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Ray Merola  

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  • Is Now The Time To Jump Into United Rentals? [View article]
    That's what makes a market, Joey G.
    Jun 23, 2015. 03:33 PM | 1 Like Like |Link to Comment
  • Wells Fargo Is Broadly Meeting Growth Projections; Can It Hit $60 Before The Year Is Out? [View article]
    Just in the way of data, during the 10 year period 1996 to 2007 (immediately prior to the 2008-09 financial crisis) Wells Fargo stock commanded an average 17x P/E ratio. The annual EPS growth rate during the same period was 11%.

    Coming out of the crisis through 2014, the average P/E has been 13x. EPS grew at 25% a year across the same time frame, though I believe going forward we will see WFC show considerably lower growth.

    The current P/E is ~14x.

    Does that support or question the notion of continued multiple expansion from here?

    Jun 23, 2015. 08:26 AM | Likes Like |Link to Comment
  • Wading Into The Oil Patch? Focus On The Balance Sheet - Part II [View article]
    Thank you for the encouragement, karlfigg

    Re BHI acquisition hurdles: there's nothing on the radar screen, but it's like a real estate transaction, nothing is done until you're at the closing table and the other guys has the check in hand. I do not believe there is finality on what Halliburton must divest to satisfy regulators. However, my view is Halliburton's desire to get the deal done and the $3.5 billion penalty for failing to complete the acquisition will be enough motivation to see it through.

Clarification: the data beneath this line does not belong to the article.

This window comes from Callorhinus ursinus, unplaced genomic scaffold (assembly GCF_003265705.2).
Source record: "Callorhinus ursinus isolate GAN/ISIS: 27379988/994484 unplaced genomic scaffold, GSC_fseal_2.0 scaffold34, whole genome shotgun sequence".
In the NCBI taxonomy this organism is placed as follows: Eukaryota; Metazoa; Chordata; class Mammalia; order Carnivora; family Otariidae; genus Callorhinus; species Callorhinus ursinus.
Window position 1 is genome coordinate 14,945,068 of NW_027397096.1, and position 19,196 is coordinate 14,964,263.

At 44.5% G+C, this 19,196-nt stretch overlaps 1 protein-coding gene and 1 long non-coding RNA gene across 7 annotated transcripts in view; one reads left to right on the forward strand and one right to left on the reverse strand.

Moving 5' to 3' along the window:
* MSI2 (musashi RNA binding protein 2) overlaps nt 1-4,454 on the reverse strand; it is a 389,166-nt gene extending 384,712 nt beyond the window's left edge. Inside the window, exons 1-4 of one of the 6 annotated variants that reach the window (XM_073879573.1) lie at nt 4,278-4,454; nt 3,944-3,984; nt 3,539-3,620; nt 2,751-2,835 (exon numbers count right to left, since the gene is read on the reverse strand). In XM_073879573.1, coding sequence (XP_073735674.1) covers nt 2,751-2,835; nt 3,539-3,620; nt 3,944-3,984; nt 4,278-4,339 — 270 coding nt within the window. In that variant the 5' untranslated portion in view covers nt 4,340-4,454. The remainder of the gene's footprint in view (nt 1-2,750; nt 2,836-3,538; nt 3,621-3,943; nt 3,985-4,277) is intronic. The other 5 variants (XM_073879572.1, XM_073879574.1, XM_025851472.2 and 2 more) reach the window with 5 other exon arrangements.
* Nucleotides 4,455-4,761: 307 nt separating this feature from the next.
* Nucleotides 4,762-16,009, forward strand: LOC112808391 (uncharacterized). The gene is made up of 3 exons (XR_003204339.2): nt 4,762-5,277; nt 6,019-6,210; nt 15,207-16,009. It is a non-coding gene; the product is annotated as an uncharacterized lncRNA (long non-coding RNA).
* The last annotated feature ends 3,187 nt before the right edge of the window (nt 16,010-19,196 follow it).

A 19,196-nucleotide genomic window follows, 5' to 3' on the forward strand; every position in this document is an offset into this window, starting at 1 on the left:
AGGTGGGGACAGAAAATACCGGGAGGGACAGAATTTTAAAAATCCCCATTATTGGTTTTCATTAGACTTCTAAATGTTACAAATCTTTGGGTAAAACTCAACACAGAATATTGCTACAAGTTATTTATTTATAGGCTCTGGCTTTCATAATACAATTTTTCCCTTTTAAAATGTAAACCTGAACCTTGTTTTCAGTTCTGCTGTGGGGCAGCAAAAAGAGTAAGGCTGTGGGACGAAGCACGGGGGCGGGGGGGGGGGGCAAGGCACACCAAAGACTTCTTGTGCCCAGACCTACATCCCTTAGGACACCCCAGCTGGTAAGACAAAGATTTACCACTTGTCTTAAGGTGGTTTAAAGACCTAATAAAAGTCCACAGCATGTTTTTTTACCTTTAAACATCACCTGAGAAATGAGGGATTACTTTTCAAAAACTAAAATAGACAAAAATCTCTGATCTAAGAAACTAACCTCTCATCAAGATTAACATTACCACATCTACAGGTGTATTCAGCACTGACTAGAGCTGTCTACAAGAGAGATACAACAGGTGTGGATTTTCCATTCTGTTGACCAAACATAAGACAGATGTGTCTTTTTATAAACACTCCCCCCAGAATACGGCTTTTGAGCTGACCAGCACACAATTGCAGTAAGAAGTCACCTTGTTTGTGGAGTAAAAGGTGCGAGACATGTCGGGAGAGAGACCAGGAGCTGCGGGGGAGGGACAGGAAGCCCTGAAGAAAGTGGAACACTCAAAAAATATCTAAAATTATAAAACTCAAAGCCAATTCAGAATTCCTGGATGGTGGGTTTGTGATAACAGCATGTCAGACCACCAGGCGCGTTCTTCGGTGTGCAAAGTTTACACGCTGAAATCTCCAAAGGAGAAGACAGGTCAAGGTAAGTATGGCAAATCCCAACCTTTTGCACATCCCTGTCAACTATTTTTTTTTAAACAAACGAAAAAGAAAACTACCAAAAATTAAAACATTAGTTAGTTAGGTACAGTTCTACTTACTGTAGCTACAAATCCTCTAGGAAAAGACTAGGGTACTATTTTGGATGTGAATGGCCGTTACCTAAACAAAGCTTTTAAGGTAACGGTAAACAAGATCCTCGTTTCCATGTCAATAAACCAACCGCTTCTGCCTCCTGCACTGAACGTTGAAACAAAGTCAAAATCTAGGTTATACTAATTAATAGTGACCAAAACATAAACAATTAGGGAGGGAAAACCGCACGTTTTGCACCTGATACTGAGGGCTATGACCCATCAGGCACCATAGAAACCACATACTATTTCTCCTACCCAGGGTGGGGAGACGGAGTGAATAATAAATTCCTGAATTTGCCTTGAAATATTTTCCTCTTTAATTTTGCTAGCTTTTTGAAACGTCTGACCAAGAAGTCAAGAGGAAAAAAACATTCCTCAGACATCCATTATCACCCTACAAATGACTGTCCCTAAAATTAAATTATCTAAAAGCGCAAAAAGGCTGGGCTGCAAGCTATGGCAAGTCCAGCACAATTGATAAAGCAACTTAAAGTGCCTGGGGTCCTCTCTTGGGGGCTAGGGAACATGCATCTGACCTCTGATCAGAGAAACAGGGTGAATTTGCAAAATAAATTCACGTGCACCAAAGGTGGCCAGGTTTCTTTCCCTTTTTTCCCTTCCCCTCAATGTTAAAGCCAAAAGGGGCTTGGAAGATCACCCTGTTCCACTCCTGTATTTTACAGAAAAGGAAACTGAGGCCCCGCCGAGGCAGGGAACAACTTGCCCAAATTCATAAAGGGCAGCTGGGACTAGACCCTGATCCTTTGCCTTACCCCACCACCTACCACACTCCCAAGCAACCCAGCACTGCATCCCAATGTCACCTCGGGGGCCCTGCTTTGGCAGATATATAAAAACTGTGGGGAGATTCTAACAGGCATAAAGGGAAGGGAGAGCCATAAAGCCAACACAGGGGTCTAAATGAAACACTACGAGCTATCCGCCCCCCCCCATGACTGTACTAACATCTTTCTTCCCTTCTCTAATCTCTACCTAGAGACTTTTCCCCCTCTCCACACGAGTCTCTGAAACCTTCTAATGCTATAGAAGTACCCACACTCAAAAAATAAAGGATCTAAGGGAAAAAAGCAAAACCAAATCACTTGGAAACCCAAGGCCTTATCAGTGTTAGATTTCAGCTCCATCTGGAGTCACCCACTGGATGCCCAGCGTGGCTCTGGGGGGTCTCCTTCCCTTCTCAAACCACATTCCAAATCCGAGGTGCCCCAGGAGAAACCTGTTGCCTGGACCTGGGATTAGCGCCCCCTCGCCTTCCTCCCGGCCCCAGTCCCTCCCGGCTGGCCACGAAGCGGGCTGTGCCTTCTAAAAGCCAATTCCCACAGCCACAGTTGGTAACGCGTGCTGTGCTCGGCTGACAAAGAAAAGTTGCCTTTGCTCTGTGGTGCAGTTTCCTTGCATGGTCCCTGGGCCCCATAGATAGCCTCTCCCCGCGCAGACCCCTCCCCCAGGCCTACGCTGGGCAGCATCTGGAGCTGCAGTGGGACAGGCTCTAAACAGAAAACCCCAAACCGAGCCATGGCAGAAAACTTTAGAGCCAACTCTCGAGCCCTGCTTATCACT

My general rule for managing gains (a high-grade problem) is to sell about about 25% of my shares if I have a 25% profit. The idea is to take a little off the table and avoid (at all costs) a "round trip." After distributing shares, I'd consider repurchasing these at lower prices if the underlying long-term investment thesis remains intact; and the security is a "core" holding.

    There are cases where I break my own rule: but not too often.

    Hope that helps.
    Jun 18, 2015. 10:59 AM | Likes Like |Link to Comment
  • Wading Into The Oil Patch? Focus On The Balance Sheet - Part II [View article]
    hogie

    I believe the merger will close under the current terms.

    When the deal was announced, the deal valued BHI at ~$78. The transaction formula now placed the value of BHI shares at ~$70. Currently, BHI stock has a market price of $63.81.

    An unknown is what assets Halliburton must sell to satisfy regulators, and what price these will fetch.
    Jun 18, 2015. 08:40 AM | 2 Likes Like |Link to Comment
  • Wading Into The Oil Patch? Focus On The Balance Sheet - Part II [View article]